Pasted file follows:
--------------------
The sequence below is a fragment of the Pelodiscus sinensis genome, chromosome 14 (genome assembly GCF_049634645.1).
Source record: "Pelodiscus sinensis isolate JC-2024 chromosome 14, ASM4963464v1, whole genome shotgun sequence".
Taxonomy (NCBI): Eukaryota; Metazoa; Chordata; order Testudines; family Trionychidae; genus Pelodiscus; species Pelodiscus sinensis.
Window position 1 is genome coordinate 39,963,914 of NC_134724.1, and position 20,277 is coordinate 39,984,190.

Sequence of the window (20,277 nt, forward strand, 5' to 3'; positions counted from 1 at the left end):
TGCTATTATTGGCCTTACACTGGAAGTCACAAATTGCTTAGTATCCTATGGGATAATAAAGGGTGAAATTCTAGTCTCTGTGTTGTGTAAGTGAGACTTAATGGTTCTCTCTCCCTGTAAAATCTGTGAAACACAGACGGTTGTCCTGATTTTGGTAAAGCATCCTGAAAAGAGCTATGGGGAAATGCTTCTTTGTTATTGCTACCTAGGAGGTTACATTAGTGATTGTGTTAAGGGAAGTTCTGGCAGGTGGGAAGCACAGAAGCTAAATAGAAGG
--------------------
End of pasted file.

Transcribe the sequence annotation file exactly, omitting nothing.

The sequence below is a fragment of the Pelodiscus sinensis genome, chromosome 14 (genome assembly GCF_049634645.1).
Source record: "Pelodiscus sinensis isolate JC-2024 chromosome 14, ASM4963464v1, whole genome shotgun sequence".
Taxonomy (NCBI): Eukaryota; Metazoa; Chordata; order Testudines; family Trionychidae; genus Pelodiscus; species Pelodiscus sinensis.
Window position 1 is genome coordinate 39,963,914 of NC_134724.1, and position 20,277 is coordinate 39,984,190.

Sequence of the window (20,277 nt, forward strand, 5' to 3'; positions counted from 1 at the left end):
TGCTATTATTGGCCTTACACTGGAAGTCACAAATTGCTTAGTATCCTATGGGATAATAAAGGGTGAAATTCTAGTCTCTGTGTTGTGTAAGTGAGACTTAATGGTTCTCTCTCCCTGTAAAATCTGTGAAACACAGACGGTTGTCCTGATTTTGGTAAAGCATCCTGAAAAGAGCTATGGGGAAATGCTTCTTTGTTATTGCTACCTAGGAGGTTACATTAGTGATTGTGTTAAGGGAAGTTCTGGCAGGTGGGAAGCACAGAAGCTAAATAGAAGG